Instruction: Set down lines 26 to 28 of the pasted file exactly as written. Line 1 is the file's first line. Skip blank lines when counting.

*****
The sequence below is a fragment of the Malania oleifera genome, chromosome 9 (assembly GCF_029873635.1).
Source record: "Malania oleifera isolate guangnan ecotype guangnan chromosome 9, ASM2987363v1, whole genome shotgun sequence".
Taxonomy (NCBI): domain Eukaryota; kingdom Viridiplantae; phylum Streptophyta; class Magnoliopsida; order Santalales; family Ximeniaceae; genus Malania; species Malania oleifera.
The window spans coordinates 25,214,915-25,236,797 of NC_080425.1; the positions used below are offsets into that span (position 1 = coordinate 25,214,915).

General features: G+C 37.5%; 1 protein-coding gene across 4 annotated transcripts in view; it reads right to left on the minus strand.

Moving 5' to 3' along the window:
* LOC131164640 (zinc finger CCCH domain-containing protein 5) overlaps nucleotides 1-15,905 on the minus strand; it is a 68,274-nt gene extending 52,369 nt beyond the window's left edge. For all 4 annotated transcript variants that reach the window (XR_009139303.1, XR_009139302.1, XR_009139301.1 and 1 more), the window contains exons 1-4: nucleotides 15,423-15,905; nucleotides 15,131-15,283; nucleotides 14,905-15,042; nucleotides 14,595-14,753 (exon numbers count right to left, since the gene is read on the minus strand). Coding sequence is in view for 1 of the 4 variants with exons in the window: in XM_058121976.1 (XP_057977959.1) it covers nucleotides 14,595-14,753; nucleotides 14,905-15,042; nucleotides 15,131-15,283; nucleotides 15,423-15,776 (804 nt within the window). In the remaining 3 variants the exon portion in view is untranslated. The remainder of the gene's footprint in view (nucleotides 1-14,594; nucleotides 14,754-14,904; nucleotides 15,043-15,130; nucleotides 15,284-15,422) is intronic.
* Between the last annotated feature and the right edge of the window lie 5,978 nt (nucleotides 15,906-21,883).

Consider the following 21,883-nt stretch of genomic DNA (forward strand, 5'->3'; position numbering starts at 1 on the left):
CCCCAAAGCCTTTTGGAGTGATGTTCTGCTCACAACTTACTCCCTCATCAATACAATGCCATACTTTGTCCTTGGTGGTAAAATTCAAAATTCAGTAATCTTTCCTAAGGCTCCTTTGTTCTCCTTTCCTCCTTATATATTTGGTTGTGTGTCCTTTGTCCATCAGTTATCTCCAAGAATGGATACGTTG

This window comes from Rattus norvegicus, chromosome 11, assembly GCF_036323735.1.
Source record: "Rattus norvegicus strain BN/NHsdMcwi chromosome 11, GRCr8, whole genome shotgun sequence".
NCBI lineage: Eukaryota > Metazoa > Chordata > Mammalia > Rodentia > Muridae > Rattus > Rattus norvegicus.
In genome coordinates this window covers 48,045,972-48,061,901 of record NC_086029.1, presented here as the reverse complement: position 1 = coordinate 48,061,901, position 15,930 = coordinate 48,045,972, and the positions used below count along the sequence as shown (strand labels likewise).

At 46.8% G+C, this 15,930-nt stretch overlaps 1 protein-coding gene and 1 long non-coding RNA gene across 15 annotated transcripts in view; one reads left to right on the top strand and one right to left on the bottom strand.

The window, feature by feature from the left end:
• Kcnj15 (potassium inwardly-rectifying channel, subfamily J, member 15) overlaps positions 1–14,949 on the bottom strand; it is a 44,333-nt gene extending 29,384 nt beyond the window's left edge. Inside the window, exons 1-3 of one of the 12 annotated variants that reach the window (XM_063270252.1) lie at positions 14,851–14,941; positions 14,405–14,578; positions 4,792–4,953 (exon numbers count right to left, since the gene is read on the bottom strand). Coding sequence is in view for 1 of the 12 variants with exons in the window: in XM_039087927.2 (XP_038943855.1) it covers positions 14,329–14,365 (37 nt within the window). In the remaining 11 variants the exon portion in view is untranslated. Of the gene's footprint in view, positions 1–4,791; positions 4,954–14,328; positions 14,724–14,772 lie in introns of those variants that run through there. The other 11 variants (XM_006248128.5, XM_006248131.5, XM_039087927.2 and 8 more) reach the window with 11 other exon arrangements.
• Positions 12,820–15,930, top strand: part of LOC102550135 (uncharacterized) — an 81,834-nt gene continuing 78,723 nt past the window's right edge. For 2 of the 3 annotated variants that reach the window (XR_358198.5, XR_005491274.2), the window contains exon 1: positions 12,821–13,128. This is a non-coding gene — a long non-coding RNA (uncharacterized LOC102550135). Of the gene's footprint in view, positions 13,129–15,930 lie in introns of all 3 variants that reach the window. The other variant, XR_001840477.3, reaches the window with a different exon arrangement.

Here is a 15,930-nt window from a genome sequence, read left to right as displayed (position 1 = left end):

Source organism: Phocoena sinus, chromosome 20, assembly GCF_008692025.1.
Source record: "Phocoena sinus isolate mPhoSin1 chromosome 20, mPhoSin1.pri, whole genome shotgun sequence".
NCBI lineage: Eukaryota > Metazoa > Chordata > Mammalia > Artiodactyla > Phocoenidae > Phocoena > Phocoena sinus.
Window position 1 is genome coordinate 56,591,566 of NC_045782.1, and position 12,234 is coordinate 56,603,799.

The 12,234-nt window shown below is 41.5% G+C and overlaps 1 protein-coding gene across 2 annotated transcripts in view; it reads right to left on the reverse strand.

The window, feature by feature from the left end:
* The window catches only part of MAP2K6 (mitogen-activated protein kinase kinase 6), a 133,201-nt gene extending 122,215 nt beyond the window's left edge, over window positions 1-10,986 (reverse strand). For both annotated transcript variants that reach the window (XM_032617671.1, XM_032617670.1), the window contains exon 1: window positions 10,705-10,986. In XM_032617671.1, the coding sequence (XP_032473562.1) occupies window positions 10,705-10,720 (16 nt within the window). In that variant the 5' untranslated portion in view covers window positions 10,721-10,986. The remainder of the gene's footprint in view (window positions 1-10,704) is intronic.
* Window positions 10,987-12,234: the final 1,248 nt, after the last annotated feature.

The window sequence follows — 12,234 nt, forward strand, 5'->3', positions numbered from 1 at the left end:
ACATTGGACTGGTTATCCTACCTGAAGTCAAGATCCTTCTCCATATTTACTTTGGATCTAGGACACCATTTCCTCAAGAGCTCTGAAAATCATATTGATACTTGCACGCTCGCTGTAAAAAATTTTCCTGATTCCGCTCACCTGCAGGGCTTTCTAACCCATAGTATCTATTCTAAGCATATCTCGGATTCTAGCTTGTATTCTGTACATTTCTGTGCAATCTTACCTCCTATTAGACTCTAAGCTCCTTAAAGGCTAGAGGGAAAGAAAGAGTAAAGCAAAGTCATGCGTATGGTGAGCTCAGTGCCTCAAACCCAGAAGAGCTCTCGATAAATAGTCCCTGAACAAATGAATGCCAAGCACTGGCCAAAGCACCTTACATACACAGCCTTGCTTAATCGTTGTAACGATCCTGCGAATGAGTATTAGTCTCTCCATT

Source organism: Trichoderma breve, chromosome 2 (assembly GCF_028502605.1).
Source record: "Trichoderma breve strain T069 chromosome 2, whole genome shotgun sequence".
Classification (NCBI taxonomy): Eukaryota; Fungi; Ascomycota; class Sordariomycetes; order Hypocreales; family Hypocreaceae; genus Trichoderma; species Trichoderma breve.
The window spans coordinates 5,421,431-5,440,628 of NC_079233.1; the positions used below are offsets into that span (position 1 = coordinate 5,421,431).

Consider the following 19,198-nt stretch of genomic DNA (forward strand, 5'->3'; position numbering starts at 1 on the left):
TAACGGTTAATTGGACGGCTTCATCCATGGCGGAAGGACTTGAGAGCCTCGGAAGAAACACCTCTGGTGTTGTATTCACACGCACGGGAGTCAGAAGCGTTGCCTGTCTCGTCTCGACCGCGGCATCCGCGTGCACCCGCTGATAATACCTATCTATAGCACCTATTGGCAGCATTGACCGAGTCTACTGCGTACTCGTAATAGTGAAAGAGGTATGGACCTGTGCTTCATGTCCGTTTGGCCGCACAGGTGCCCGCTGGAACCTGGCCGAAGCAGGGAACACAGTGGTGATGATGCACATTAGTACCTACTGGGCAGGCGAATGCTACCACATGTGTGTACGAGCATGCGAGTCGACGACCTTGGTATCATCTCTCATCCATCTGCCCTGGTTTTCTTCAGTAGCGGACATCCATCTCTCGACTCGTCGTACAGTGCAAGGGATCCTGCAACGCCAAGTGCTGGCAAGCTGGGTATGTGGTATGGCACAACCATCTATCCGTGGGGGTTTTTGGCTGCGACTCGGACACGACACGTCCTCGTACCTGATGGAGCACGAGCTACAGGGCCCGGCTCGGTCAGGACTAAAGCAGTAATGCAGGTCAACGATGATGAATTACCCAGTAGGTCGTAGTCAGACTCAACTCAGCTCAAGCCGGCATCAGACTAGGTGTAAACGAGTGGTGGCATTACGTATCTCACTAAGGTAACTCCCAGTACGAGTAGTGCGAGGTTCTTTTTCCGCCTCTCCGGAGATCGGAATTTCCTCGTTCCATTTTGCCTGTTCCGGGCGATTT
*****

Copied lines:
* The window catches only part of MAP2K6 (mitogen-activated protein kinase kinase 6), a 133,201-nt gene extending 122,215 nt beyond the window's left edge, over window positions 1-10,986 (reverse strand). For both annotated transcript variants that reach the window (XM_032617671.1, XM_032617670.1), the window contains exon 1: window positions 10,705-10,986. In XM_032617671.1, the coding sequence (XP_032473562.1) occupies window positions 10,705-10,720 (16 nt within the window). In that variant the 5' untranslated portion in view covers window positions 10,721-10,986. The remainder of the gene's footprint in view (window positions 1-10,704) is intronic.
* Window positions 10,987-12,234: the final 1,248 nt, after the last annotated feature.

The window sequence follows — 12,234 nt, forward strand, 5'->3', positions numbered from 1 at the left end: